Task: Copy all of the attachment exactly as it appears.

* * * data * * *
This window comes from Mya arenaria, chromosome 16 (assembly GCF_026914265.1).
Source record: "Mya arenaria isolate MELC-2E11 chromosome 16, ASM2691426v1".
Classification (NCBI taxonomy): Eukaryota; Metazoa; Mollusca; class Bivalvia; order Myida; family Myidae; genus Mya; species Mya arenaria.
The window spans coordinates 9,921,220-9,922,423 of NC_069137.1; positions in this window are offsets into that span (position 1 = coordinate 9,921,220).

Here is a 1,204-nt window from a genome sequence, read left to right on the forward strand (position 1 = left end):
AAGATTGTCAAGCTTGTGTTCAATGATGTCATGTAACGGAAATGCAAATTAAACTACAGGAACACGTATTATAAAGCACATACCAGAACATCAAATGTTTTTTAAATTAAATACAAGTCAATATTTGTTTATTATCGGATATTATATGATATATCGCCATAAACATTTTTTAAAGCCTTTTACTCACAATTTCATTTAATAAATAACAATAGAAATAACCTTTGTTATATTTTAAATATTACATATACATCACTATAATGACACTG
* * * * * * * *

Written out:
This window comes from Mya arenaria, chromosome 16 (assembly GCF_026914265.1).
Source record: "Mya arenaria isolate MELC-2E11 chromosome 16, ASM2691426v1".
Classification (NCBI taxonomy): Eukaryota; Metazoa; Mollusca; class Bivalvia; order Myida; family Myidae; genus Mya; species Mya arenaria.
The window spans coordinates 9,921,220-9,922,423 of NC_069137.1; positions in this window are offsets into that span (position 1 = coordinate 9,921,220).

Here is a 1,204-nt window from a genome sequence, read left to right on the forward strand (position 1 = left end):
AAGATTGTCAAGCTTGTGTTCAATGATGTCATGTAACGGAAATGCAAATTAAACTACAGGAACACGTATTATAAAGCACATACCAGAACATCAAATGTTTTTTAAATTAAATACAAGTCAATATTTGTTTATTATCGGATATTATATGATATATCGCCATAAACATTTTTTAAAGCCTTTTACTCACAATTTCATTTAATAAATAACAATAGAAATAACCTTTGTTATATTTTAAATATTACATATACATCACTATAATGACACTG